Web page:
FRANQUE’S FRIDAY: Life is Real

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 “Is uncle Maurice white?”

We exchanged looks, my husband and me, then we turned to look at our five-year-old son standing there, looking back at us.

“Come here Cody,” my husband beckoned. He sat our son on his left thigh so that he could look up at him and still have me in his sight; I was sitting at my husband’s right.

We had been surfing tv channels, gossiping about work while essentially enjoying each other’s company. My job kept me away from home a lot, so each time I was home, we spent as much time as we could together as a family unit. Cody was bathed and ready for bed, in fact, I had just come from his room where I had tucked him in and that was usually ‘goodnight’ for him. So, whatever had made him come back out must really have been bothering him a lot.

“Son,” my husband started. “Who told you your uncle is white?”

“In school yesterday, the other kids had asked me why my uncle is white. He is not white, is he? Not like paper or the bathroom walls, how can he be white dad?” His confusion was clear on his face, his innocence shining through.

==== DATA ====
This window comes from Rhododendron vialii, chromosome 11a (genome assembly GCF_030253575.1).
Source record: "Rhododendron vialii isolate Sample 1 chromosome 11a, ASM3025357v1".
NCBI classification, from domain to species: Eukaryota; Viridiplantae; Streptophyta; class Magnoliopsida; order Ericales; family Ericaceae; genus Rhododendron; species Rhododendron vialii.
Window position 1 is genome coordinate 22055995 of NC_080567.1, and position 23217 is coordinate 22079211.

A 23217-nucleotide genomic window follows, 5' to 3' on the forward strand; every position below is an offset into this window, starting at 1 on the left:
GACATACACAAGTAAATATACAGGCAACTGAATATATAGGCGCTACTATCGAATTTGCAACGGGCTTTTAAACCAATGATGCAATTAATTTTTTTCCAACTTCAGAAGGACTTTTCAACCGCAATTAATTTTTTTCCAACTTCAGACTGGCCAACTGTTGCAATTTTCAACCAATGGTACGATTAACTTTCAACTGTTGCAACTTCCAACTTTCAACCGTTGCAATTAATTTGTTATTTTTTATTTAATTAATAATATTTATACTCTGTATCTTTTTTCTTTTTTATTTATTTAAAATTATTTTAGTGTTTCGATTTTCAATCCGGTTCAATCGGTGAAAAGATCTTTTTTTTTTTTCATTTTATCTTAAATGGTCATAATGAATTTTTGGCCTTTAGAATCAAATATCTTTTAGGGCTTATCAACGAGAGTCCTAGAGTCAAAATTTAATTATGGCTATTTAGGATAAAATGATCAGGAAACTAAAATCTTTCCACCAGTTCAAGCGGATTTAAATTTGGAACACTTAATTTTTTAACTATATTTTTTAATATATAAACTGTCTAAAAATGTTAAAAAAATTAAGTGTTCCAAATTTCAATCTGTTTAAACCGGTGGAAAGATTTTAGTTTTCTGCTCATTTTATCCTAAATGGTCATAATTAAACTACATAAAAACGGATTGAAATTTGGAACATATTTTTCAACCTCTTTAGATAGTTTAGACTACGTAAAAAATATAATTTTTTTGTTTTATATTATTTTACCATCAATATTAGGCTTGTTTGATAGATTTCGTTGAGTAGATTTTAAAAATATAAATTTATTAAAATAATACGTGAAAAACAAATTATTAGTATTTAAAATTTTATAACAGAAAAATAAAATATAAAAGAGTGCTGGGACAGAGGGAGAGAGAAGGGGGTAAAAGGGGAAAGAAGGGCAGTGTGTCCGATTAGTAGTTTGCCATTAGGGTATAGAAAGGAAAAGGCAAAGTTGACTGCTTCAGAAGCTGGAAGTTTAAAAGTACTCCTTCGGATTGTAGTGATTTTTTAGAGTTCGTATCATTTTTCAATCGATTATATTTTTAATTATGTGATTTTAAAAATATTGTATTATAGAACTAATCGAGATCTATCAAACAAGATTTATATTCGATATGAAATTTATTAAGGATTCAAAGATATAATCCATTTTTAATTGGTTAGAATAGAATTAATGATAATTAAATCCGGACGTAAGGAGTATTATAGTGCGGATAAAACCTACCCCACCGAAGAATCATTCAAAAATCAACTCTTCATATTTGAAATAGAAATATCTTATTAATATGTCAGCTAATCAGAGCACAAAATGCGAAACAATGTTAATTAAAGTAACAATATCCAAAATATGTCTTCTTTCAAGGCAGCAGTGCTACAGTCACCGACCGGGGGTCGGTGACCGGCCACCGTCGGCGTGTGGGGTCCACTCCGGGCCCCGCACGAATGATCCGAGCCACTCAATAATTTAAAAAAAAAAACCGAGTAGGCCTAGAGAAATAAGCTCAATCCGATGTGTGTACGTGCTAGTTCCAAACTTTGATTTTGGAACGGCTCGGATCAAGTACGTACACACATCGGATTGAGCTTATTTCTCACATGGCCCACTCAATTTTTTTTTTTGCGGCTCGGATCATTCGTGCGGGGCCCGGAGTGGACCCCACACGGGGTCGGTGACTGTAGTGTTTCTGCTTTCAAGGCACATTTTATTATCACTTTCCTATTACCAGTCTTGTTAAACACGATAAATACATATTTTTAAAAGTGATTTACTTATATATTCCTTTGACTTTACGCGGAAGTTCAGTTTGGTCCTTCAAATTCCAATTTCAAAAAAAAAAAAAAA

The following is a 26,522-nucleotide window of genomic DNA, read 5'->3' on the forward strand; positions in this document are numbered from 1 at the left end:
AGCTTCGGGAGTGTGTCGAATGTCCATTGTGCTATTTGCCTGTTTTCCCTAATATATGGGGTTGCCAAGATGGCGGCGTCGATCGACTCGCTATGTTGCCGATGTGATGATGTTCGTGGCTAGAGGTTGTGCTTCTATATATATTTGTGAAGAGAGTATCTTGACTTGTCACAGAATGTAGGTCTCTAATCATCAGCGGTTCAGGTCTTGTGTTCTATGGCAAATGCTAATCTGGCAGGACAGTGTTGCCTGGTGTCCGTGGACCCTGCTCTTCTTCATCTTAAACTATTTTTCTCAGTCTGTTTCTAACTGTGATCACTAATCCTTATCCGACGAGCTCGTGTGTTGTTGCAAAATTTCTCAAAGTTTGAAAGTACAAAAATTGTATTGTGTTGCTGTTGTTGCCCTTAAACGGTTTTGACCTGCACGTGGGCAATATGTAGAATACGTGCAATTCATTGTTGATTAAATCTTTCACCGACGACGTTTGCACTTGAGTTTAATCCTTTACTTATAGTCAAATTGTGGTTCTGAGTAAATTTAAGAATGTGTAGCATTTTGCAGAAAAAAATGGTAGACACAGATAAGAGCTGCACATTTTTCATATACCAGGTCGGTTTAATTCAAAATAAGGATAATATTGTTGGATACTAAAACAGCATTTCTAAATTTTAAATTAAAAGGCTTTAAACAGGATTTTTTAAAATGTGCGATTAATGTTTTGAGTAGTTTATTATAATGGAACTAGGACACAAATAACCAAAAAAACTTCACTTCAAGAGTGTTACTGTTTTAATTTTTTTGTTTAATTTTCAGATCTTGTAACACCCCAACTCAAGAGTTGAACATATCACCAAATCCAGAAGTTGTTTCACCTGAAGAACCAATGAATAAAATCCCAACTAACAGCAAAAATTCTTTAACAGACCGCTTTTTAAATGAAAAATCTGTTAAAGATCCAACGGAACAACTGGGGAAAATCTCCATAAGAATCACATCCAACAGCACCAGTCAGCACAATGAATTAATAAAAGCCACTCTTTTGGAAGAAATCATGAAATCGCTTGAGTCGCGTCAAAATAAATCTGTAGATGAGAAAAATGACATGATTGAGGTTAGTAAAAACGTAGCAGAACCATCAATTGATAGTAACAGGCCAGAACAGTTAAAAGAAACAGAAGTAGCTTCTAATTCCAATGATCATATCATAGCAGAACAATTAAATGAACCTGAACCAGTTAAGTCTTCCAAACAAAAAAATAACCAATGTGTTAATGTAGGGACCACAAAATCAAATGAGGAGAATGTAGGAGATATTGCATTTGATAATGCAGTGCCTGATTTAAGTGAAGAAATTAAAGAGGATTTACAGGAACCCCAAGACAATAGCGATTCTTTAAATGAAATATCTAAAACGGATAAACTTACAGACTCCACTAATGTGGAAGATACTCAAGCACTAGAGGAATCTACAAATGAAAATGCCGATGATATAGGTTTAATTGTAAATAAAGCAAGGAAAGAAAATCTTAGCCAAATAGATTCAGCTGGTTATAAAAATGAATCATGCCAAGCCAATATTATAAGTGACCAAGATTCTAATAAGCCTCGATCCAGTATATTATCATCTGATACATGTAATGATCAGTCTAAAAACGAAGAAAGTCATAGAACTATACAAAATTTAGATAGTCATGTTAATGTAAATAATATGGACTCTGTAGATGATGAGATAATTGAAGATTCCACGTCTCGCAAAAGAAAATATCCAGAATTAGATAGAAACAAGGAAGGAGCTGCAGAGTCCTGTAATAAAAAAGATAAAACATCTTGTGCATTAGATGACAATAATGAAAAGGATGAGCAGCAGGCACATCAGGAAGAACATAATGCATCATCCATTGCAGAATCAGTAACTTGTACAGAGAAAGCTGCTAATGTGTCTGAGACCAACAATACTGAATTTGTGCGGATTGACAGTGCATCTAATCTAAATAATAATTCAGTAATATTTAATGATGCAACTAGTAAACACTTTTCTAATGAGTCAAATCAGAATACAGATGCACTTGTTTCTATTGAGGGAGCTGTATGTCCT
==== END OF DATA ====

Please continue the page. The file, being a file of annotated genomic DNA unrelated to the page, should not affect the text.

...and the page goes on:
My husband explained to him how ‘uncle’ Maurice wasn’t really his uncle. He and Maurice had been friends since childhood. My husband had married me, but Maurice had stayed single. He visits us often and stays over, and my boy Cody has always called him uncle. It makes it easy when I am out of town and my husband’s busy, Maurice goes to pick Cody up from school. It was on one of those occasions that his classmates had grown brain and taken it upon themselves to point out to him that his uncle is white.

My husband’s explanation seemed to satisfy him because, he crawled up onto my laps and kissed me before returning to hug his father. “Mom, please come and tuck me in again. Pleeeasee…”

On a flight going from Port Elizabeth to Johannesburg I had an unaccompanied minor on board. She was no more than six years old, pretty with kinky black hair adorned with colourful ribbons and a skin the colour of milk chocolate. She had such wide eyes and a ready smile. Her voice was tiny and melodious like wind chimes in the breeze, her laughter tinkling like tiny glass pieces rattling together. She looked so innocent and vulnerable standing there at the entrance, that when the Senior Cabin Crew handed her over to me, I wanted to gather her up in my arms and tell her she will be alright.